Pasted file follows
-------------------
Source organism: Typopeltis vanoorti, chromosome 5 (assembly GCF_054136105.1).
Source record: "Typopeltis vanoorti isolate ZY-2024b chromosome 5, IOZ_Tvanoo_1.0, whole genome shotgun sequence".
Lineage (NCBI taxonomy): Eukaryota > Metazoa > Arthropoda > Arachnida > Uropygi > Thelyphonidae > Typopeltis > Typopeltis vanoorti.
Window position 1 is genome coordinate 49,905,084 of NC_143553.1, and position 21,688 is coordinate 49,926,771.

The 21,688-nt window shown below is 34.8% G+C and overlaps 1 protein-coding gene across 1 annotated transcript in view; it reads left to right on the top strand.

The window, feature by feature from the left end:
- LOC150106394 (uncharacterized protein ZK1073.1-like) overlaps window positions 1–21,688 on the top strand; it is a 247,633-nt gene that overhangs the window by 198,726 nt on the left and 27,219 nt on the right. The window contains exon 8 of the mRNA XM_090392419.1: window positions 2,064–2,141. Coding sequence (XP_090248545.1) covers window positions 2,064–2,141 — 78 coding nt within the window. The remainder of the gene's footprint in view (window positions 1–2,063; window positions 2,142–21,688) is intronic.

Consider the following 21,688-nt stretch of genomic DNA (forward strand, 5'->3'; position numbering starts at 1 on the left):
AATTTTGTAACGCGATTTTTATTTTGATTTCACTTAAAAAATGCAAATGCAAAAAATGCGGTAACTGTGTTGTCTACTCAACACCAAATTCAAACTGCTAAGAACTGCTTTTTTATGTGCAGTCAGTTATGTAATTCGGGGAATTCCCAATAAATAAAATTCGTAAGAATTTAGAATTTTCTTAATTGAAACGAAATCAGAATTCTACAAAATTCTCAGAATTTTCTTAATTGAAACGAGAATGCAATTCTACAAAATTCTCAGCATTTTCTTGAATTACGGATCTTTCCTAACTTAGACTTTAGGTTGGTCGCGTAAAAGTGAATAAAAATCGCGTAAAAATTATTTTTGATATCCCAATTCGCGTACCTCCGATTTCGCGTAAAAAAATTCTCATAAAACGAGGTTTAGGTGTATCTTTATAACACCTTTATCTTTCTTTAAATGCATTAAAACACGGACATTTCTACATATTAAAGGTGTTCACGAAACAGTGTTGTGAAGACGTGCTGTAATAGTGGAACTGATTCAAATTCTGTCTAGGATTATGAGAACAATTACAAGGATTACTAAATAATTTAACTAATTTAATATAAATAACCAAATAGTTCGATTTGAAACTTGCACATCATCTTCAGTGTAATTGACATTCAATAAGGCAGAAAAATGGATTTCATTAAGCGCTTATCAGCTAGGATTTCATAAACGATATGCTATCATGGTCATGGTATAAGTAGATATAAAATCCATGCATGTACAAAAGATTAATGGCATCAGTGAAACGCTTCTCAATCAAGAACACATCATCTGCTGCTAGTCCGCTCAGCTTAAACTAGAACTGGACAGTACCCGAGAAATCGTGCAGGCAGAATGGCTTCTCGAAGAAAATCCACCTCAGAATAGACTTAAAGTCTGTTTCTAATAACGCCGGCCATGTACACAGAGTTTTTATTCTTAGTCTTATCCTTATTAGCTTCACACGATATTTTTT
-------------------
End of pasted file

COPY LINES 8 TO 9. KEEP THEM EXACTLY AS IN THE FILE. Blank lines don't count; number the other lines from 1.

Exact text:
Consider the following 21,688-nt stretch of genomic DNA (forward strand, 5'->3'; position numbering starts at 1 on the left):
AATTTTGTAACGCGATTTTTATTTTGATTTCACTTAAAAAATGCAAATGCAAAAAATGCGGTAACTGTGTTGTCTACTCAACACCAAATTCAAACTGCTAAGAACTGCTTTTTTATGTGCAGTCAGTTATGTAATTCGGGGAATTCCCAATAAATAAAATTCGTAAGAATTTAGAATTTTCTTAATTGAAACGAAATCAGAATTCTACAAAATTCTCAGAATTTTCTTAATTGAAACGAGAATGCAATTCTACAAAATTCTCAGCATTTTCTTGAATTACGGATCTTTCCTAACTTAGACTTTAGGTTGGTCGCGTAAAAGTGAATAAAAATCGCGTAAAAATTATTTTTGATATCCCAATTCGCGTACCTCCGATTTCGCGTAAAAAAATTCTCATAAAACGAGGTTTAGGTGTATCTTTATAACACCTTTATCTTTCTTTAAATGCATTAAAACACGGACATTTCTACATATTAAAGGTGTTCACGAAACAGTGTTGTGAAGACGTGCTGTAATAGTGGAACTGATTCAAATTCTGTCTAGGATTATGAGAACAATTACAAGGATTACTAAATAATTTAACTAATTTAATATAAATAACCAAATAGTTCGATTTGAAACTTGCACATCATCTTCAGTGTAATTGACATTCAATAAGGCAGAAAAATGGATTTCATTAAGCGCTTATCAGCTAGGATTTCATAAACGATATGCTATCATGGTCATGGTATAAGTAGATATAAAATCCATGCATGTACAAAAGATTAATGGCATCAGTGAAACGCTTCTCAATCAAGAACACATCATCTGCTGCTAGTCCGCTCAGCTTAAACTAGAACTGGACAGTACCCGAGAAATCGTGCAGGCAGAATGGCTTCTCGAAGAAAATCCACCTCAGAATAGACTTAAAGTCTGTTTCTAATAACGCCGGCCATGTACACAGAGTTTTTATTCTTAGTCTTATCCTTATTAGCTTCACACGATATTTTTT